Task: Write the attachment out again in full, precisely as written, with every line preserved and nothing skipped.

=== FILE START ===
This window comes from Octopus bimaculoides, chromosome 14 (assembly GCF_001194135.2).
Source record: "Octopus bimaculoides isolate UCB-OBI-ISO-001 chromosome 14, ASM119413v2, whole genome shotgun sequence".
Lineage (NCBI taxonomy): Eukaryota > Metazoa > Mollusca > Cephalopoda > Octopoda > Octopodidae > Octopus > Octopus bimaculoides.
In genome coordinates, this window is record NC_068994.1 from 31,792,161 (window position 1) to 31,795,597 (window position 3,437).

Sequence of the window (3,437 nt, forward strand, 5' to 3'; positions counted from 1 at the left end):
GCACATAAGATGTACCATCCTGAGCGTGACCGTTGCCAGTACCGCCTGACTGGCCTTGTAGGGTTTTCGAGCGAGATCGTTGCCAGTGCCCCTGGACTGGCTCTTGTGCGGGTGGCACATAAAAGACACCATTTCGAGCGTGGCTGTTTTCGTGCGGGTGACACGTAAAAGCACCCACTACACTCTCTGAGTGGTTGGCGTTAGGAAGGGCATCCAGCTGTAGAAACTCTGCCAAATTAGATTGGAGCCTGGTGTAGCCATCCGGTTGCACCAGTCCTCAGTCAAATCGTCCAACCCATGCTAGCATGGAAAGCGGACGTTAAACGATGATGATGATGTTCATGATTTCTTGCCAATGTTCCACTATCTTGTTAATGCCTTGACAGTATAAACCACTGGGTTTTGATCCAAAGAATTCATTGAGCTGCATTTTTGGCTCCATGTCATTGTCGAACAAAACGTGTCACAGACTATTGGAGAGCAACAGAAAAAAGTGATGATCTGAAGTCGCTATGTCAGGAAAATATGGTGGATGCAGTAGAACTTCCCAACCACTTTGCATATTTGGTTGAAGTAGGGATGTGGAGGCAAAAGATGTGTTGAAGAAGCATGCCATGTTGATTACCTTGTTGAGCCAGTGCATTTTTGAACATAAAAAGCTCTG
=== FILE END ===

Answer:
This window comes from Octopus bimaculoides, chromosome 14 (assembly GCF_001194135.2).
Source record: "Octopus bimaculoides isolate UCB-OBI-ISO-001 chromosome 14, ASM119413v2, whole genome shotgun sequence".
Lineage (NCBI taxonomy): Eukaryota > Metazoa > Mollusca > Cephalopoda > Octopoda > Octopodidae > Octopus > Octopus bimaculoides.
In genome coordinates, this window is record NC_068994.1 from 31,792,161 (window position 1) to 31,795,597 (window position 3,437).

Sequence of the window (3,437 nt, forward strand, 5' to 3'; positions counted from 1 at the left end):
GCACATAAGATGTACCATCCTGAGCGTGACCGTTGCCAGTACCGCCTGACTGGCCTTGTAGGGTTTTCGAGCGAGATCGTTGCCAGTGCCCCTGGACTGGCTCTTGTGCGGGTGGCACATAAAAGACACCATTTCGAGCGTGGCTGTTTTCGTGCGGGTGACACGTAAAAGCACCCACTACACTCTCTGAGTGGTTGGCGTTAGGAAGGGCATCCAGCTGTAGAAACTCTGCCAAATTAGATTGGAGCCTGGTGTAGCCATCCGGTTGCACCAGTCCTCAGTCAAATCGTCCAACCCATGCTAGCATGGAAAGCGGACGTTAAACGATGATGATGATGTTCATGATTTCTTGCCAATGTTCCACTATCTTGTTAATGCCTTGACAGTATAAACCACTGGGTTTTGATCCAAAGAATTCATTGAGCTGCATTTTTGGCTCCATGTCATTGTCGAACAAAACGTGTCACAGACTATTGGAGAGCAACAGAAAAAAGTGATGATCTGAAGTCGCTATGTCAGGAAAATATGGTGGATGCAGTAGAACTTCCCAACCACTTTGCATATTTGGTTGAAGTAGGGATGTGGAGGCAAAAGATGTGTTGAAGAAGCATGCCATGTTGATTACCTTGTTGAGCCAGTGCATTTTTGAACATAAAAAGCTCTG